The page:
Fatty Fish Improves Brain Function in Mid-Life
Researchers used sensitive cognitive tests, and saw an association between diet and mental ability. Dr. Sandra Kalmijn said, "It convinced me and reinforced for me the link we saw between lots of fish and cognitive function."
On the other hand, those people who ate diets high in cholesterol exhibited a significantly higher risk of impaired memory (27% higher) and impaired flexibility (26% higher). A high cholesterol diet has already been proven to be a health risk for the cardiovascular system. It is increasingly being implicated as a health risk for the brain by depositing B-amyloid proteins in the brain which may lead to the formation of the characteristic amyloid plaques of Alzheimer’s. Although studies are still ongoing, eating more fish couldn’t hurt the brain, it could only help. At the very least it will improve heart health.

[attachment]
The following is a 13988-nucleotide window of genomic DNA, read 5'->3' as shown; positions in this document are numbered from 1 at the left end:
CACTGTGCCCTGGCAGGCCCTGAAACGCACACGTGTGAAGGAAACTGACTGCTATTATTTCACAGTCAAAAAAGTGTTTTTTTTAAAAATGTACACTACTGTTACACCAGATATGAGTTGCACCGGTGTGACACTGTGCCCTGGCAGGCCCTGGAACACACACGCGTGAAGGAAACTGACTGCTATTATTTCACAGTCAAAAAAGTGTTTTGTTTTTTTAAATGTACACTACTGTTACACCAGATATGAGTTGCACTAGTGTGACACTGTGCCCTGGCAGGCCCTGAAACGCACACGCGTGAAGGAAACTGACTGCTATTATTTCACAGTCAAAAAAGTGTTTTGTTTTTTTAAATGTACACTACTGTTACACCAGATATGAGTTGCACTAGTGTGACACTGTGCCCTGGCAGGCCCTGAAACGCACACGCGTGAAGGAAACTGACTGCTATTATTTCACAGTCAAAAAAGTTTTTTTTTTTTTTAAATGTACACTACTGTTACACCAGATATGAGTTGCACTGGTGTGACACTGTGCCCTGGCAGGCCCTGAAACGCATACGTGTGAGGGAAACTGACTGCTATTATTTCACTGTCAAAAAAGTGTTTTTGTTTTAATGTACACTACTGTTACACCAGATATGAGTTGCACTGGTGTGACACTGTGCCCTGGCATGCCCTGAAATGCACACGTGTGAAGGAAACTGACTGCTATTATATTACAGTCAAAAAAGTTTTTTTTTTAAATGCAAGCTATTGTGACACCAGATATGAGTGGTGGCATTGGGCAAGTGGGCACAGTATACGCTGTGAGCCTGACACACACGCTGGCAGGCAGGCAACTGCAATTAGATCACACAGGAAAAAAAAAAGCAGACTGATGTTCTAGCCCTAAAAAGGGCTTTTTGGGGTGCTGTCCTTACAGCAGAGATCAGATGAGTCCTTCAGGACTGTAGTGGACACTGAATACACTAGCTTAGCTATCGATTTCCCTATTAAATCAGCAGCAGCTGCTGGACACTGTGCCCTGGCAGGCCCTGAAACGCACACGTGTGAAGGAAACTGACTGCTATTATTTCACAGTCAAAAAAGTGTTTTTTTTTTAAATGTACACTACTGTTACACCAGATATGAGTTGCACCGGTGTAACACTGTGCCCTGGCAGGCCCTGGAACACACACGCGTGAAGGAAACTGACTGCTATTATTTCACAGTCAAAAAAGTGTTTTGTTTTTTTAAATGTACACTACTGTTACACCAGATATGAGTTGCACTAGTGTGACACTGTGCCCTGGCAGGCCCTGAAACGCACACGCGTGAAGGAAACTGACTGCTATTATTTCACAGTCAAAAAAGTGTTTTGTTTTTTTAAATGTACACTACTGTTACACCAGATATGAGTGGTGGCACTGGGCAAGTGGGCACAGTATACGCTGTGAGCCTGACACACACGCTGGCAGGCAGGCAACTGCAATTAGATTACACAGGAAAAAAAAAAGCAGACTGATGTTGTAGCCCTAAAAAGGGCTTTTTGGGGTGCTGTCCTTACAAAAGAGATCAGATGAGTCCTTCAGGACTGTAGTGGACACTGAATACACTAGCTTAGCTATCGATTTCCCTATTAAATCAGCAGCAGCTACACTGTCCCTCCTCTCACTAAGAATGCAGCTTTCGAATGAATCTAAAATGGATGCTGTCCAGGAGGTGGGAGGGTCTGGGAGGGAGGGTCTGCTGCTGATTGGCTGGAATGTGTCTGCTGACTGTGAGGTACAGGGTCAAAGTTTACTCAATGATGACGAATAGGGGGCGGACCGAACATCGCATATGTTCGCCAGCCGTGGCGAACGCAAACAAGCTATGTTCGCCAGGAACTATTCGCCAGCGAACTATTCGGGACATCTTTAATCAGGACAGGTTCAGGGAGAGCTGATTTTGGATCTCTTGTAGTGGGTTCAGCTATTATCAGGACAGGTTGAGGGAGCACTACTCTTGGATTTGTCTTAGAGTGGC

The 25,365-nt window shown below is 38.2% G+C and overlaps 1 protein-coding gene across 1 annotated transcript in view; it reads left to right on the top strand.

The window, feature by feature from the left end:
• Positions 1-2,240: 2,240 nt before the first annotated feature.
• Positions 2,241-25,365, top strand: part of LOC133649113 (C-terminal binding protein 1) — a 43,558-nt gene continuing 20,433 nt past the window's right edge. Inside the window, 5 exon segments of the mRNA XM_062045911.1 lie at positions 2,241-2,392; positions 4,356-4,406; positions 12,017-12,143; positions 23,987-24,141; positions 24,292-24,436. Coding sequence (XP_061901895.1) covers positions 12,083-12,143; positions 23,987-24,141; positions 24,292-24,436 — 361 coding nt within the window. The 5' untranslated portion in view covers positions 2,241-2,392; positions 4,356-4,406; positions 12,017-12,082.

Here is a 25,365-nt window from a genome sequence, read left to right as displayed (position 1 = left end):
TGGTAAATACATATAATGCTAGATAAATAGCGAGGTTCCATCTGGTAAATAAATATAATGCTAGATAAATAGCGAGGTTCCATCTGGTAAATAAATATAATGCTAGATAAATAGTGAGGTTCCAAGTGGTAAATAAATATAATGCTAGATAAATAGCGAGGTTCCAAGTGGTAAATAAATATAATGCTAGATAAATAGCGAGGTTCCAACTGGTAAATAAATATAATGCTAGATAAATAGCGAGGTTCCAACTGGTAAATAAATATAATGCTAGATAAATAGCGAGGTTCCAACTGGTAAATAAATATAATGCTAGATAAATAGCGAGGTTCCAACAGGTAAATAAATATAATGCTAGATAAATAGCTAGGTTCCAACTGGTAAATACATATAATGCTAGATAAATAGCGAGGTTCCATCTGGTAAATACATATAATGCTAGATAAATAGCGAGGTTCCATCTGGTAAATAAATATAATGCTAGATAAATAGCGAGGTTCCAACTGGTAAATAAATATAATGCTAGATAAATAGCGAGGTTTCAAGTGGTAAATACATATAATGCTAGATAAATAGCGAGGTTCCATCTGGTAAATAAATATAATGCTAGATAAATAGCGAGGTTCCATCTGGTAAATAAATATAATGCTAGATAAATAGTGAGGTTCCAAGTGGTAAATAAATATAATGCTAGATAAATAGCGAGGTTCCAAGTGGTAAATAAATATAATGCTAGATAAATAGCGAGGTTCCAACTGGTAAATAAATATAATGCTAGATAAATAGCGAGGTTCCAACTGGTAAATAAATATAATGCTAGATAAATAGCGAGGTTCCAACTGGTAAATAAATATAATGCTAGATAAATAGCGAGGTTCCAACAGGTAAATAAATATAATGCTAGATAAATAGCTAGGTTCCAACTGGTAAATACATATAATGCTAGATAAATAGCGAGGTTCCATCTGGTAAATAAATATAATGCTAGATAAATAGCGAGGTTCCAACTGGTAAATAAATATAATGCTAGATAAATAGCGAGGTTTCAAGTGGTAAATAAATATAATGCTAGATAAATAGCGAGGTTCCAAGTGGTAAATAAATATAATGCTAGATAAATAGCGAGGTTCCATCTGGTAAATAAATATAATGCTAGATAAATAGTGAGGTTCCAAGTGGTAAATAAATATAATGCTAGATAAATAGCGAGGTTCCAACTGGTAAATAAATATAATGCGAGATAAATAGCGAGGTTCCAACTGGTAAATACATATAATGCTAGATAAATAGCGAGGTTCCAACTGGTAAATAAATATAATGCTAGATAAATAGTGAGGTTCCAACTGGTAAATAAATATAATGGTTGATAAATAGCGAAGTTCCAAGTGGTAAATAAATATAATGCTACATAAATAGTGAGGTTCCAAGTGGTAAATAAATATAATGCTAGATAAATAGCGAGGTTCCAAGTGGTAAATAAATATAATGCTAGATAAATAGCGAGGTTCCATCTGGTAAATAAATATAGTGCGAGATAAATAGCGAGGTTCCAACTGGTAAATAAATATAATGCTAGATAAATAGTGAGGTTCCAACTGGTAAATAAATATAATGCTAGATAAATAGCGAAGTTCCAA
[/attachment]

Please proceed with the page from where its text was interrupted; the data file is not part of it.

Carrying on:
Because a decline in mental skills can appear many years before the onset of Alzheimer's disease, this study printed in the Jan 26, 2004 issue of Neurology asserts that researchers must continue to examine the effect of diet on cognitive functioning in middle age as a predictor of future brain health.
Debbie Mandel, MA is the author of Turn On Your Inner Light: Fitness for Body, Mind and Soul, a stress-reduction specialist, motivational speaker, a personal trainer and mind/body lecturer at Southampton College. She is the host of the weekly Turn On Your Inner Light Show on WLIE 540AM in New York City , produces a weekly wellness newsletter, and has been featured on radio/ TV and print media. To learn more visit: www.turnonyourinnerlight.com
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